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30-metre blade plunges from wind-farm turbine 

Credit:  Majella O'Sullivan | Irish Independent | 08/01/2015 | www.independent.ie ~~

The Health and Safety Authority is investigating how a blade became unattached from its turbine and fell to the ground at a Co Kerry wind farm.

The blade, measuring up to 30 metres, came apart from its parent turbine, sparking fears locally about the safety of wind farms located close to houses.

The blade appears to have been blown about 100 metres from the turbine at Tursillagh near Tralee at the weekend before hitting the ground.

It is not known how the blade came away from the turbine, but damage to its tip suggests it hit the ground with force.

Heavy machinery was used to access the area and remove the blade on Tuesday morning.

A phone number for Tursillagh Windfarm Ltd was not being answered yesterday.

Kerry County Council said because the wind farm at Tursillagh was a private development on private land, it was a matter for the developer.

However, the incident has sparked concern locally, as there is mounting resistance to the development of wind farms on the Stacks Mountains.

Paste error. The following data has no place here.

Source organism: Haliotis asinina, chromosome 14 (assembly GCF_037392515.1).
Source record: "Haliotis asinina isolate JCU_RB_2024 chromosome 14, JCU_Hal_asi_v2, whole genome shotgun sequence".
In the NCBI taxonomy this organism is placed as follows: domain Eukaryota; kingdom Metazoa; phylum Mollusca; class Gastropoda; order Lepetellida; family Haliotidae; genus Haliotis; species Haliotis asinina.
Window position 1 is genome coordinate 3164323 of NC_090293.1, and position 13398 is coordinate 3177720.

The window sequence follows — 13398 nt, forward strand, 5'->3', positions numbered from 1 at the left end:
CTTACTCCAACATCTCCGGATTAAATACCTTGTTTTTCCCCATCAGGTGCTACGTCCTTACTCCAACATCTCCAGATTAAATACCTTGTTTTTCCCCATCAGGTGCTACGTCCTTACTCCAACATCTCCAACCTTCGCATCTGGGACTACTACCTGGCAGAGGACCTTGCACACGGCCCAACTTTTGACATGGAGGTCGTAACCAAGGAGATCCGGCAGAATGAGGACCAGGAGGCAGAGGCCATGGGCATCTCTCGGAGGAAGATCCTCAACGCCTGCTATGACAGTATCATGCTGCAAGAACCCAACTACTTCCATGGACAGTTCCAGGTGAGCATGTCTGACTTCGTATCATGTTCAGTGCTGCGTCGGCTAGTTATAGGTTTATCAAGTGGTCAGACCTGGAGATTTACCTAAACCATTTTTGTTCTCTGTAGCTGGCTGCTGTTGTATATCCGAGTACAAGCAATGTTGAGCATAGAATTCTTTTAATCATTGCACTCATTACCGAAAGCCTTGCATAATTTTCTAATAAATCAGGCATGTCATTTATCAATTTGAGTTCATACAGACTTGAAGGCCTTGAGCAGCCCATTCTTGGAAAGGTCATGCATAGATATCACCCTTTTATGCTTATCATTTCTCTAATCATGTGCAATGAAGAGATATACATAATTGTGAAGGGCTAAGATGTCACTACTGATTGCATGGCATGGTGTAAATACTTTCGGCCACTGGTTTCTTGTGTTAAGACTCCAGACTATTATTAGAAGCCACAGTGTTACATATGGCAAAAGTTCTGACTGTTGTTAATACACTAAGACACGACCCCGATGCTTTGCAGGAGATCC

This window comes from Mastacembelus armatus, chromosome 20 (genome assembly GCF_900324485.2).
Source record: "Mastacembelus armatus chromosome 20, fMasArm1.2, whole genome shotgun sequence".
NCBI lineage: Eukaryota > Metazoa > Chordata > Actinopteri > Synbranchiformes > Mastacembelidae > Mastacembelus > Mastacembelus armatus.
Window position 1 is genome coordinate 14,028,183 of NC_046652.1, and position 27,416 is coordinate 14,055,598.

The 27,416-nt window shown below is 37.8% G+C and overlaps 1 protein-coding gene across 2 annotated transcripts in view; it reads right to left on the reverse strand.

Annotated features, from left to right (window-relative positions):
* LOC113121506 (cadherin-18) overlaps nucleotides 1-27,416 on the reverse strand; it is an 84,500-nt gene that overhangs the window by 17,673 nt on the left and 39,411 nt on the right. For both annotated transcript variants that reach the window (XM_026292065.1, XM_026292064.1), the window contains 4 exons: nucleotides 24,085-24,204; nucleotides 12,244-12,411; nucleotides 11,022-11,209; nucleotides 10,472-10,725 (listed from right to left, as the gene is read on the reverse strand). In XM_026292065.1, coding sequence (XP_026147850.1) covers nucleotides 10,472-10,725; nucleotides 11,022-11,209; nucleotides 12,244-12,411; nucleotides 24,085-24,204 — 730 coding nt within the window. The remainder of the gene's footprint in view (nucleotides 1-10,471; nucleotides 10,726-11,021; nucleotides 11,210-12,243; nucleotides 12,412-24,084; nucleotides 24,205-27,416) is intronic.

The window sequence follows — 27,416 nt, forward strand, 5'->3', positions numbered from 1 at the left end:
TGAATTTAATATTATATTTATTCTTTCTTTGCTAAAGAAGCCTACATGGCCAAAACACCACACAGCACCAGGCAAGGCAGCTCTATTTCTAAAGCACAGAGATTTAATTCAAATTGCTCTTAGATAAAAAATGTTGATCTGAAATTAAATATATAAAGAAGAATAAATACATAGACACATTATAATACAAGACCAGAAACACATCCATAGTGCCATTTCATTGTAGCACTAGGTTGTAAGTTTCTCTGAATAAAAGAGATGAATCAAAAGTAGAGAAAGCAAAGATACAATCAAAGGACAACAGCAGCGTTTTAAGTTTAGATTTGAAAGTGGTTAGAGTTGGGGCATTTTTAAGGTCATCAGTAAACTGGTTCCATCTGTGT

The Tursillagh wind turbines are among the oldest wind energy developments in Co Kerry and date back to 2000.

Not far away in Finuge, residents have been involved in an ongoing protest over a proposal by Stacks Mountain Wind Farm Ltd to construct 10 windmills on bogland at Ballyhorgan in north Kerry.

Residents are objecting to the height of the turbines, which are more than 150 metres high, the tallest constructed in the country.

Kerry County Council’s Renewable Energy Strategy had earmarked the north of the county as being “open to consideration” for renewable energy, as wind speeds are considered adequate there.

The damaged turbine at the wind farm in Tursillagh, Co Kerry

The damaged turbine at the wind farm in Tursillagh, Co Kerry

Source:  Majella O'Sullivan | Irish Independent | 08/01/2015 | www.independent.ie

This article is the work of the source indicated. Any opinions expressed in it are not necessarily those of National Wind Watch.

The copyright of this article resides with the author or publisher indicated. As part of its noncommercial educational effort to present the environmental, social, scientific, and economic issues of large-scale wind power development to a global audience seeking such information, National Wind Watch endeavors to observe “fair use” as provided for in section 107 of U.S. Copyright Law and similar “fair dealing” provisions of the copyright laws of other nations. Send requests to excerpt, general inquiries, and comments via e-mail.

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